The origin of the word 'strangeness' is purely historical. The short answer is that
strangeness refers to the amount of strange quark content in a given baryon.
Very early in the study of high-energy physics the only source of high energy particles was
in cosmic rays (the first accelerators were not yet in existence). People exposed emulsions
or set up bubble chambers to record the passage of particles raining down on the surface of
the earth from the atmosphere. Most of these particles were identified as electrons and
protons. Others came to be identified as anti-protons and pions. At that time we did not
have the quark theory to describe these particles (more info on quarks), we simply had a list of particles and their masses and charges.
In the late 40s and early 50s people noticed particles that left very unusual tracks in
their emulsions. We now call these particles 'kaons' and 'lambda hyperons,' but at the time
they were simple 'strange particles.' They decayed into charged particles, so the tracks
they left had kinks in them or formed a 'v.' They were generally heavier than the pions and
protons that people were familiar with.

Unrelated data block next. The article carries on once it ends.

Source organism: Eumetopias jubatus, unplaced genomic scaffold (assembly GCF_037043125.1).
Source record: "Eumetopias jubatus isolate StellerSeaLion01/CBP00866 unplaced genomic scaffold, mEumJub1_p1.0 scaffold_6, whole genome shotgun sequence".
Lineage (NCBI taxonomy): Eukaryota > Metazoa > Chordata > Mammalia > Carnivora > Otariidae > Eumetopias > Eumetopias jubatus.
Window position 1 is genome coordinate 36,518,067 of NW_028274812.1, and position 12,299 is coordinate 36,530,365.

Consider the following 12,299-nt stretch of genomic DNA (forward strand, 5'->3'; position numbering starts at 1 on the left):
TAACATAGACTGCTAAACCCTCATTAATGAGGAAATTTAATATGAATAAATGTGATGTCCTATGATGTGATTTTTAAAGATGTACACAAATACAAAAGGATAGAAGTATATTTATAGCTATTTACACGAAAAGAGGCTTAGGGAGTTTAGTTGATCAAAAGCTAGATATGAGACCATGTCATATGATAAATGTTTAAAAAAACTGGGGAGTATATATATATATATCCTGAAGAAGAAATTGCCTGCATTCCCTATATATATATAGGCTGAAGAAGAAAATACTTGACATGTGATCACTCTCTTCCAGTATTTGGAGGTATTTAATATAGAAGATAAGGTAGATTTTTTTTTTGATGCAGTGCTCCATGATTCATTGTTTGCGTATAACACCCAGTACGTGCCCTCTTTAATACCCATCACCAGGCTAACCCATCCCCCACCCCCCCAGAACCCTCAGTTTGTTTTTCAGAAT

We now know that protons and pions are made up of up and down quarks, while these 'strange
particles' have at least one of a new type of quark that is much like the down quark, only
heavier. But in the early 50s we didn't have the quark theory. However, in the early 50s
Murray Gell-Mann suggested that these new particles had a conserved quantum number which he
called 'strangeness.' This was originally just a bookkeeping device that helped explain the
decay patterns of the new particles into the old familiar particles. There was no
underlying physical meaning to 'strangeness.' Later, when the quark theory was introduced,
this new property was associated with a new particle, the unimaginatively-named 'strange'
For more on these particles and the history of the subject, I recommend 'The Experimental
Foundations of Particle Physics,' by Robert Cahn and Gerson Goldhaber.
Answered by: Brent Nelson, M.A. Physics, Ph.D. Student, UC Berkeley
'Where the telescope ends, the microscope begins. Which of the two has the grander view?'